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Spine (Phila Pa 1976). 2003 Jun 1;28(11):1091-6; discussion 1096.

Efficacy of cervical endplay assessment as an indicator for spinal manipulation.

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  • 1Division of Research, Western States Chiropractic College, Portland, Oregon 97230, USA. mhaas@wschiro.edu

Abstract

STUDY DESIGN:

Double-blind, randomized, placebo-controlled trial.

OBJECTIVES:

To evaluate the effect of manual endplay assessment on neck pain and stiffness outcomes in neck pain patients receiving spinal manipulation.

SUMMARY OF THE BACKGROUND DATA:

There have been no studies on the efficacy of palpation used as an indicator for manipulation in the management of back and neck pain.

METHODS:

Neck pain patients (n = 104) were randomly assigned to two groups. The study group received manipulation targeted to individual cervical vertebrae according to endplay restriction noted by the examining clinician. The control group received manipulation determined by sham, computer-generated examination findings; endplay examination was ignored and served as a placebo assessment. Treatment was rendered on a single occasion by a chiropractor. Outcomes were neck pain and stiffness assessed before and after manipulation and at least 5 hours following treatment.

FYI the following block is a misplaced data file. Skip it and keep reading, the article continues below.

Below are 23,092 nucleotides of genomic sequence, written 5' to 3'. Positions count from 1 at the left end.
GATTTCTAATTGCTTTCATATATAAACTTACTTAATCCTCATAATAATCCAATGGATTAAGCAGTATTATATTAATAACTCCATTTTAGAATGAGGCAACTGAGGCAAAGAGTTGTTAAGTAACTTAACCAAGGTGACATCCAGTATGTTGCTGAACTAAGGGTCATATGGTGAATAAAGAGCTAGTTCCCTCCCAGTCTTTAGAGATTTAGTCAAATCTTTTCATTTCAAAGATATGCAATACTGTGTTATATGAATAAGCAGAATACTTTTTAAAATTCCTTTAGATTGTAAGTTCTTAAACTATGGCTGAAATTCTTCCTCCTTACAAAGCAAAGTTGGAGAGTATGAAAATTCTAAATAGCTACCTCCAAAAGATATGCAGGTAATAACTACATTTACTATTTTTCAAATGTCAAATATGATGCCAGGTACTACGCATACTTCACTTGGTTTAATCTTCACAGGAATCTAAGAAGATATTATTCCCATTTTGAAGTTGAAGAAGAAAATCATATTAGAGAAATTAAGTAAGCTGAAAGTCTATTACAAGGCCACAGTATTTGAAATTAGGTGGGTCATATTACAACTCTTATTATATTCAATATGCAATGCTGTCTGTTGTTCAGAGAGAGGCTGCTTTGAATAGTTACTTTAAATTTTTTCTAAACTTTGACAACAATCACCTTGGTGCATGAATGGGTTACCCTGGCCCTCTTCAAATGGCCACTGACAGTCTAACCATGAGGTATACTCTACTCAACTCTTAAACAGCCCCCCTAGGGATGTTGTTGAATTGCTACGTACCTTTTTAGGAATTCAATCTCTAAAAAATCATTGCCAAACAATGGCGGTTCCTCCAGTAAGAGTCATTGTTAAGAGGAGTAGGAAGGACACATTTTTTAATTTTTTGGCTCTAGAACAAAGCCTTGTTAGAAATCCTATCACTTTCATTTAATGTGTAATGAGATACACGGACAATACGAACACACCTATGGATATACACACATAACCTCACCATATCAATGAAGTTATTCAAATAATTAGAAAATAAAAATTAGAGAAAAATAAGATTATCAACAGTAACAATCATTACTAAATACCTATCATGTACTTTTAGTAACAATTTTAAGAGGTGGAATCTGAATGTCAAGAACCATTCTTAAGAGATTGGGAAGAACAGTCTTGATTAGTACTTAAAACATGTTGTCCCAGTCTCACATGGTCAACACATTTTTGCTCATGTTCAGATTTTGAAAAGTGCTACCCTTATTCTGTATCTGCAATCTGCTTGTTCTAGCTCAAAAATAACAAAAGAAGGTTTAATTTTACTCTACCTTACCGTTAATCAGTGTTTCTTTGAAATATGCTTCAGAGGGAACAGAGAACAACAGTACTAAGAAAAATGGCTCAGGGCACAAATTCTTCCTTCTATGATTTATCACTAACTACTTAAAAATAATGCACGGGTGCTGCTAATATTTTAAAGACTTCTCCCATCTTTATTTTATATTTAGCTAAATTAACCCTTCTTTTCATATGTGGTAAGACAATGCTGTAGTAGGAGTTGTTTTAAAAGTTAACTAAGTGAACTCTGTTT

RESULTS:

The study and control groups showed clinically important improvement in neck pain and stiffness. However, there were no clinically important or statistically significant differences between the study and control groups in terms of pain or stiffness outcomes. Findings were robust across patient, complaint, and treatment characteristics.

CONCLUSIONS:

Endplay assessment in and of itself did not contribute to the same-day pain and stiffness relief observed in neck pain patients receiving spinal manipulation. The impact on a longer course of treatment remains to be investigated. The data suggest that pain modulation may not be limited to mechanisms associated with manipulation of putative motion restrictions.

[PubMed - indexed for MEDLINE]
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